Caterpillars of the desert

Here are some beautiful creatures we encountered while exploring the shrubby desert not far from the mountains in Arizona.

Limenitis arthemis – the Red Spotted Purple (family Nymphalidae). Not exactly a glamorous caterpillar, considering how beautiful the butterfly is! But also consider how useful this camouflage strategy is. Looking like an unappetizing pile of bird poop with fungus growing out of it doesn’t exactly scream “dinner”, now does it?

Hyles lineata – The White Lined Sphinx (family Sphingidae). These guys were everywhere! They were huge, wandering around looking for places to dig into the ground and pupate.

Sphingicampa hubbardi – Hubbard’s Silk Moth (family Saturniidae). WOW!!! This is one of my favorite caterpillars of all time! What is difficult to discern from this photo is just how shiny those silvery spikes are. You can nearly see your reflection in them! This caterpillar is about 2.5″ long, so you would think it’s easy to spot. In fact, all those silvery spikes and brightly colored spots help the caterpillar blend in to its brambly and colorful environment. The adults are fuzzy with pretty pink underwings, but I think the larval stage is the most impressive.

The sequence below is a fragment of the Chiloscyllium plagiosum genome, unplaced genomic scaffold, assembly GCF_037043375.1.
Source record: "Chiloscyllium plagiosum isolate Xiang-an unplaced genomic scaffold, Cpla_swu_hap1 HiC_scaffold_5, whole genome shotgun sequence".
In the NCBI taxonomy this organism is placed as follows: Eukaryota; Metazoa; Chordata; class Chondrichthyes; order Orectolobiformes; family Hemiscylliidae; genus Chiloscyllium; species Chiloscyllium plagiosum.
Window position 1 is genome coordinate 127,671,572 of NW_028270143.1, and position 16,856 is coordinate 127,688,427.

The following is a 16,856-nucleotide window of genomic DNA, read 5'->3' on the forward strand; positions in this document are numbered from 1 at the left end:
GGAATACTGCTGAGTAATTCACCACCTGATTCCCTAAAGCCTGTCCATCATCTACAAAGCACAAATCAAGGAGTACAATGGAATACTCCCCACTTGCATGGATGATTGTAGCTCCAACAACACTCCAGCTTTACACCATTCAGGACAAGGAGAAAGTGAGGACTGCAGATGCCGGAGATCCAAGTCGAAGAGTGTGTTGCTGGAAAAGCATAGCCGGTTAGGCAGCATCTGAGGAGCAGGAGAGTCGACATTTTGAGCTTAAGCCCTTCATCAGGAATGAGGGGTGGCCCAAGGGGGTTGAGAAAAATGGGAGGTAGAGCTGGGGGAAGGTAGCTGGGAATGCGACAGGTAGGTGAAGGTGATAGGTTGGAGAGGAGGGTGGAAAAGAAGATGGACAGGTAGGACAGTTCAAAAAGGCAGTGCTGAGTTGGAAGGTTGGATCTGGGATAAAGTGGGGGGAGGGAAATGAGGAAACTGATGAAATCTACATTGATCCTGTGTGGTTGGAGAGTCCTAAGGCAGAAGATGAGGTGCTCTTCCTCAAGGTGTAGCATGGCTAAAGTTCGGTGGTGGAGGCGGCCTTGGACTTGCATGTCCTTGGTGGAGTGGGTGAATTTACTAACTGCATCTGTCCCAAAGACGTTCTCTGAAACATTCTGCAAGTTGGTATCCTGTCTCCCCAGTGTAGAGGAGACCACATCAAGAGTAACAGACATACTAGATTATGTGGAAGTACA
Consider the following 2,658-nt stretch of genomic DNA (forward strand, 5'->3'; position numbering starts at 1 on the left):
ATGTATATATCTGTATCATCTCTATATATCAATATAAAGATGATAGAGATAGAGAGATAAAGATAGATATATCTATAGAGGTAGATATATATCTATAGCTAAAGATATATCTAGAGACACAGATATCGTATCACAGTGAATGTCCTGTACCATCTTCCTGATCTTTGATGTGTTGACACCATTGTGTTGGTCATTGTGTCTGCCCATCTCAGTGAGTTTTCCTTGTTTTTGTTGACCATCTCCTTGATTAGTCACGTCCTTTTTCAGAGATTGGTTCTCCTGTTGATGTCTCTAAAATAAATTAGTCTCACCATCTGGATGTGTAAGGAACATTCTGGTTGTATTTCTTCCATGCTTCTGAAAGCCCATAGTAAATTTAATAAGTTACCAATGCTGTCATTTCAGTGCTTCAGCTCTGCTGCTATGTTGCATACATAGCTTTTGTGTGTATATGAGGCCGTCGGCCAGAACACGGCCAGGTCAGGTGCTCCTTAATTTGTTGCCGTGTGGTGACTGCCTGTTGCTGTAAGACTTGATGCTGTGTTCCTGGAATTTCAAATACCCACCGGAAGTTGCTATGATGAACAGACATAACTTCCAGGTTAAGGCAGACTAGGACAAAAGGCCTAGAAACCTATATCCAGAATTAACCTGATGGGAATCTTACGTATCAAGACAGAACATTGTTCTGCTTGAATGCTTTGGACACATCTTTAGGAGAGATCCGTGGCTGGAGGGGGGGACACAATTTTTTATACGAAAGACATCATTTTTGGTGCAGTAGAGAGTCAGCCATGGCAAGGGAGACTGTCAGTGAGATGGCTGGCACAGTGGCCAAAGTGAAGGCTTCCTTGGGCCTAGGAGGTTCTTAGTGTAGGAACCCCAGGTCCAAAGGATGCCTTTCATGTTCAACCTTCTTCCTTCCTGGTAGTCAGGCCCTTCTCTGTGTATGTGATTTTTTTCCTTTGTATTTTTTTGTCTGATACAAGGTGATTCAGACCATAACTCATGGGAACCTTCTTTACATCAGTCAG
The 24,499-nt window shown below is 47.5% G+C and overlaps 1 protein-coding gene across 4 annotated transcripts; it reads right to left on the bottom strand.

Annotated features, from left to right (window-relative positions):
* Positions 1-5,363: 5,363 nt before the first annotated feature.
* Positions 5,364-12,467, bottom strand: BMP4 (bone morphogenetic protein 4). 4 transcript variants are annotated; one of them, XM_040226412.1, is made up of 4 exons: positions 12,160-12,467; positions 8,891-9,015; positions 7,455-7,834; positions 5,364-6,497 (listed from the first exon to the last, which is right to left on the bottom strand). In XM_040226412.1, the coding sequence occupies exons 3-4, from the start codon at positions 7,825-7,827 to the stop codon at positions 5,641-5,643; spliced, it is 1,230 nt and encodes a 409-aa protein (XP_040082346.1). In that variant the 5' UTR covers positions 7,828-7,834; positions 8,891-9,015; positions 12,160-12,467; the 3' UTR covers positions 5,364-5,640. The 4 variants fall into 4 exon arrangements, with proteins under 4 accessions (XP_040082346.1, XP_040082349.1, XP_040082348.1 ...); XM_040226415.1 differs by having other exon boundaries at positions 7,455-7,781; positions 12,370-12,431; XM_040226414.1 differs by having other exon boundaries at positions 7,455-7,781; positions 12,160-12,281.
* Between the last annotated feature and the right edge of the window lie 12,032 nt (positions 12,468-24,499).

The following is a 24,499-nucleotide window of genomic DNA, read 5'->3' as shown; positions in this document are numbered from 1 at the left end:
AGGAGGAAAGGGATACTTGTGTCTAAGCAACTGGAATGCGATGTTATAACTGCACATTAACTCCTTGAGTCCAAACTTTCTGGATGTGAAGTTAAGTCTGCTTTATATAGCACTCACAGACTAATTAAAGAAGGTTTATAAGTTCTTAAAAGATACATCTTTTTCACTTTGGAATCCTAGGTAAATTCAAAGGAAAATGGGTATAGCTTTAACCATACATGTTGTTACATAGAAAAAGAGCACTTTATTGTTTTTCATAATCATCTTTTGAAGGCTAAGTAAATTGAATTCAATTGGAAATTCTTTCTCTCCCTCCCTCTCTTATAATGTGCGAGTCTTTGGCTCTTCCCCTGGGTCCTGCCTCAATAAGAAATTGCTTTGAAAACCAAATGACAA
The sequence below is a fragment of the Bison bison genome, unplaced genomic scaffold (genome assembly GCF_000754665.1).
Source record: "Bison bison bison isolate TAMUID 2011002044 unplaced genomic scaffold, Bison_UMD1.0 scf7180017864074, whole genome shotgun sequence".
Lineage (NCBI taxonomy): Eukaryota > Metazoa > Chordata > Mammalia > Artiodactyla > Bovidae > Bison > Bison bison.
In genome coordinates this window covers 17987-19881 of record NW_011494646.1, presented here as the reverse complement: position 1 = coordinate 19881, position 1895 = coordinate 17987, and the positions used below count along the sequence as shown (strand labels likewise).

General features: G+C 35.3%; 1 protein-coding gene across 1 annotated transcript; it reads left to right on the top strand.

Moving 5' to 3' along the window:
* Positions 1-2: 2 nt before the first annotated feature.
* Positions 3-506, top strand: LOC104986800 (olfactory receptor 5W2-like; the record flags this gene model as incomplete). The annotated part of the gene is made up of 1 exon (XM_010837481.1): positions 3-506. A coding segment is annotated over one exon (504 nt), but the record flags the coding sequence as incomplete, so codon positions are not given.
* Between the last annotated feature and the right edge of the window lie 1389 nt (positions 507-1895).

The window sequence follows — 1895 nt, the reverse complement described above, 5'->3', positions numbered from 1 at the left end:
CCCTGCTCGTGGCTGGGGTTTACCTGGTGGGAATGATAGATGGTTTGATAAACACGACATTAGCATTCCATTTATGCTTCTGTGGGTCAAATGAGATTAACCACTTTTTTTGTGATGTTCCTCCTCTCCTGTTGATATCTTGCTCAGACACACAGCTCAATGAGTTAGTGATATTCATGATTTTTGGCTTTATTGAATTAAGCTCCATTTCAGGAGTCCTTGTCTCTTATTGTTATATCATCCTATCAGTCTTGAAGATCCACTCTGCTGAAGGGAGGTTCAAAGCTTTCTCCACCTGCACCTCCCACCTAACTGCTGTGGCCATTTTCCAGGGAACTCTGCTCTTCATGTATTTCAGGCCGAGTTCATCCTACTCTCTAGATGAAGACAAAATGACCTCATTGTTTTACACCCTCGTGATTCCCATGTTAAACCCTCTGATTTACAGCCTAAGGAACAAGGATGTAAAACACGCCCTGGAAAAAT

Posted on September 8, 2011, in Arizona Lep Course, Invertebrates, Lepidoptera. Bookmark the permalink. 1 Comment.

  1. Oooh, I love the hubbardi larvae! One of my students found one walking around on the sidewalk on campus last fall and I was completely enamored by it. They’re so beautiful!

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Ryerson Lab

Functional Morphology, Sensory Biology, Behavior, Biomechanics

I spell it nature

Trying to make sense of the world through science and language.

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